Tuesday, April 20, 2010
["The Realm of Chaos and Night" (2006)(from the series The Inferior Orbs), pigment print. "Through" (2010), ink on paper. "Attack on the Ascending" (2010), brass, wood, & fabric.]
With each piece of Walt Cassidy’s oeuvre charting private topographies of emotion, history, experience, and thought, his works—when seen in toto—capture a personal alphabet. A survey of Cassidy’s inner landscape, “The Protective Motif” is rendered in an intimate yet arcane visual language. Incorporating ink drawings, wall sculptures, and photographs, the work shown in “The Protective Motif”—up through May 9, 2010 at Invisible-Exports—testifies the turmoil and incendiary nature of private, affective experience. Furthermore, Cassidy’s work in this show—his very first solo exhibition—attempts to transform an inner chaos to a more palatable order.
Having previously exhibited at MASS MOCA, Paul Kasmin Gallery, and Deitch Projects, Cassidy’s works in “The Protective Motif” issue a narrative drawing upon his various chosen media—and incorporating gleanings from his industrial psychologist father. The brain’s fine workings—the very journey of energy and “information” through synapses to myriad destinations—come to the fore in his work. This show’s offerings trace contours of private experience, constructed on the basis of a therapeutic autobiographical agenda through the transformative ritual of re-experience. Cassidy’s constructions invoke—again and again—varied symbolisms of his “protective motifs.” These repeated ideas, patterns, images, and themes serve as the foundation upon which he extricates himself from personal experience.
In “The Inferior Orbs” (2006)—Cassidy’s introductory suite of photographs—the artist re-conceives John Milton’s map of the universe as a personal cosmography. Sketched by that 17th-Century English poet in Paradise Lost, Cassidy breathes visual life into lines of verse originally published in 1667. Cassidy’s photographic series of circles chart paths between heaven and hell and act as a template—formally and conceptually—for other works in “The Protective Motif.” “The shape of orbs that I use are rooted in alchemy," Cassidy told Interview Magazine in an explanation of his continual use of wheels and circular shapes. "And specifically Milton's construction of the cosmos in Paradise Lost [one finds] Lucifer is the rebel archetype in that story. I was thinking about that archetype and how the rebellious, dark, fallen outsider artist has overwhelmed art from the 1920s to the 1990s. I think we are past that state."
The artist’s most recent sculptural series is centered on “Nail Bomb” (2009), illustrating a field of fragments wired together in an ode to his personal emotional surrender and capturing momentous magnitude and velocity. One can discern this fluidity and motion in his work template, which—like a Nan Golden Cibachrome print—can be viewed as a disclosed private journal. Yet—as with Goldin—the depth and resonance of Cassidy’s works transcend any documentary aspects. Viewing the works in “The Protective Motif” is a meditative experience—on levels physical, psychological, spiritual, and cultural.
The Protective Motif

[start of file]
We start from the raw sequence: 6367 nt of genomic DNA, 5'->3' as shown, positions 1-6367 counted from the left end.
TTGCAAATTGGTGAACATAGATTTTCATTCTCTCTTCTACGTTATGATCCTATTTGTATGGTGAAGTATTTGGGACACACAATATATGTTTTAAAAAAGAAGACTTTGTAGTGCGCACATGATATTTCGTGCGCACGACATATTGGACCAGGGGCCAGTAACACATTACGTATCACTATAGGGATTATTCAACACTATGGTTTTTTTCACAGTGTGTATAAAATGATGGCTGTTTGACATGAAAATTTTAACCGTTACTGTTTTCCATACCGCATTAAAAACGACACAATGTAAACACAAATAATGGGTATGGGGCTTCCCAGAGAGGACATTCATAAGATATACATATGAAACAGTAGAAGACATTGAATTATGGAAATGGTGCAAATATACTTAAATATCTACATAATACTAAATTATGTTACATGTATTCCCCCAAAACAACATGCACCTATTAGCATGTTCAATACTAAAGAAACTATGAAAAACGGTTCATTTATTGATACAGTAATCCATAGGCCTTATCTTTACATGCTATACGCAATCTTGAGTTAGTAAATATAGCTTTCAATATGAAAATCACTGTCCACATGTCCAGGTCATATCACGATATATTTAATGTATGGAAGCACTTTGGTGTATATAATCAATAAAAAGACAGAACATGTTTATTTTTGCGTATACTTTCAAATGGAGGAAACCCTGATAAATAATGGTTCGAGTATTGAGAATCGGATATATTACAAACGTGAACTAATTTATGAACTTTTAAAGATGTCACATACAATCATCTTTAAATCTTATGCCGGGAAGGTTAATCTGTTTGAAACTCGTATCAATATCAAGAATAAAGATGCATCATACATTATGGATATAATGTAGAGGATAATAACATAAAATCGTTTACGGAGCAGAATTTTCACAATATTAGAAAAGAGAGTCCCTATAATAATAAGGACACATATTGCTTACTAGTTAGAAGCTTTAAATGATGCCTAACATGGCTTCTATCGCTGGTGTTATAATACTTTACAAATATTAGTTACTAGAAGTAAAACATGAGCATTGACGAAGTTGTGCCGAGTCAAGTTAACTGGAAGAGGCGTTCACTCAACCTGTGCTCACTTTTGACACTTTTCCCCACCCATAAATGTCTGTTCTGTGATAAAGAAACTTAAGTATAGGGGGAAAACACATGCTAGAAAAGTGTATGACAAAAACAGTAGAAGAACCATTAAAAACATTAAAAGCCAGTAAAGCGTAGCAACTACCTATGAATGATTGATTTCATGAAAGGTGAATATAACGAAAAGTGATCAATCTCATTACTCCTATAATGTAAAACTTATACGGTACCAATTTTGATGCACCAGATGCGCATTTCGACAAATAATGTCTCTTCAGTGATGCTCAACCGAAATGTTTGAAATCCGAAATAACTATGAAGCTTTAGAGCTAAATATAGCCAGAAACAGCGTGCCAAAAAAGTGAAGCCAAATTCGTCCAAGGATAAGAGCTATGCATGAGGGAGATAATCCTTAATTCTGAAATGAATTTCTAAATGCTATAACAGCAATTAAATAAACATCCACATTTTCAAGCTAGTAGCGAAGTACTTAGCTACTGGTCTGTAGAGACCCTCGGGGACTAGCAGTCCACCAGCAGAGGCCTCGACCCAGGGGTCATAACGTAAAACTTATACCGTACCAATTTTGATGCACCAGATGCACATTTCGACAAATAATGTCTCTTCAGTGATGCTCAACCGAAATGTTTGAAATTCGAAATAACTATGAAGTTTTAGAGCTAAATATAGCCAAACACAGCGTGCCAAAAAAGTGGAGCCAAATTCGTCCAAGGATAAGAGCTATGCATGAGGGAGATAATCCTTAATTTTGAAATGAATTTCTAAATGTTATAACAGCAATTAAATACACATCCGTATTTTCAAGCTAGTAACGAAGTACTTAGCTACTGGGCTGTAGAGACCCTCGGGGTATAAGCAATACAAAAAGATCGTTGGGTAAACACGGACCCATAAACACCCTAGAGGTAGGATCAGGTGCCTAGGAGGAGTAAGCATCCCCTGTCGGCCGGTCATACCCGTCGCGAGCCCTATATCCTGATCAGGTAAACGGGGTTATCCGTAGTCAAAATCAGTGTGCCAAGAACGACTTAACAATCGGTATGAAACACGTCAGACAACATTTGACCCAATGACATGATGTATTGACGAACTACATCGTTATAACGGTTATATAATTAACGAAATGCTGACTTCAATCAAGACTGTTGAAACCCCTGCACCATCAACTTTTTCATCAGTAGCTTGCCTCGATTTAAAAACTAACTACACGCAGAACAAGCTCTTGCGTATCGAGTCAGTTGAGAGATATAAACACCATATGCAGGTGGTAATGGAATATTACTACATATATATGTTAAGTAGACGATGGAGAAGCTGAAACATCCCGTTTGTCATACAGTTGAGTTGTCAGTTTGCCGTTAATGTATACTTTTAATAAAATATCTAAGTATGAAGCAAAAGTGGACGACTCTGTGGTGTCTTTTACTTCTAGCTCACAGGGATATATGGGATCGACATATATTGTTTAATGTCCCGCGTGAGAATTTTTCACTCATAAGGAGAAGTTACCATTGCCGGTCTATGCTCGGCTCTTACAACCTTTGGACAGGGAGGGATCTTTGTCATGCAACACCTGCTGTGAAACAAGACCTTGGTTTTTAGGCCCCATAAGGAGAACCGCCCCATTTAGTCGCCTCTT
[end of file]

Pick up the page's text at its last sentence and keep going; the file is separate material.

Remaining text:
A Solo Exhibition by Walt Cassidy
Through May 9, 2010
14a Orchard Street, New York City 10002
Wednesday, April 14, 2010
[Linda Matalon with “Untitled Diptych” (2009), wax & graphite on paper. Nancy Brooks Brody with “Glory Hole, black (vibgyor)” (2010), oil on Venetian plaster on wood panel. Zoe Leonard with “Nest #5,” (1994/98), “Nest #1,” (1994/97) & “Nest #10” (1994/98), gelatin silver prints.]
“Movement Schmoovement” brings together 12 artists and highlights the tension between movement and stasis—not to mention collective and individual actions—in creating change. With a nod to Jill Johnston’s 1971 essay of the same name, the exhibit includes those who have pursued artistic endeavors for decades. One of the first women to “come out” as a lesbian in the mass media in the heady post-Stonewall period, Johnston was a vibrant and controversial culture chronicler and Village Voice columnist who authored “Marmalade Me” (1971), “Lesbian Nation” (1973), “Gullibles Travels” (1974), “Motherbound” (1983), “Paper Daughter” (1985), and “Jasper Johns: Privileged Information” (1996).
In viewing “Movement Schmoovement,” I was reminded of an encounter with a surprised and amused Johnston in Spring 1986 at the corner of Fifth Avenue and 14th Street in which I thanked her for paving the way for queers of my generation (although queer was not the label in vogue at the time). As a junior high student in the early 1970s, I regularly read her column in the Village Voice—a periodical I picked up weekly at the local “head-shop.”
The artists in this show have lived and worked in New York City since at least the early 1980s—and collaborated in ACT UP, WAC (Women’s Action Coalition), WHAM (Women’s Health Action Mobilization), the lesbian collective Fierce Pussy, various alternative art projects, and an array of initiatives in the “peace and justice community.” As mid-career artists, they have maintained rigorous studio practices for two to three decades, through various economic upswings with resulting swells in art value not to mention the all too common recessions. Throughout, they have maintained artistic integrity and curiosity despite variability with respect to interest in their work. These decades have found them sought after, exhibited, collected, and written about alternating with the reverse situation.
Movement Schmoovement participants Nancy Brooks Brody, Joy Episalla, Zoe Leonard, and Carrie Yamaoka were core members of Fierce Pussy along with Pam Brandt, Alison Froling, and Suzanne Wright. This fluid and often-shifting cadre of dykes (active in New York City from 1991 to 1995) was adamantly low-tech, fast, and low-budget—relying upon modest resources such as old typewriters, found photographs, their own baby pictures, and whatever material they could scrounge. With much of their output produced using time and equipment at their day jobs (as was the case with those cultural initiatives emanating from ACT UP/New York and Queer Nation), Fierce Pussy emerged during a decade steeped in the AIDS crisis, activism, and queer identity politics. They brought lesbian identity to the streets in a manner demanded by the urgency of that period.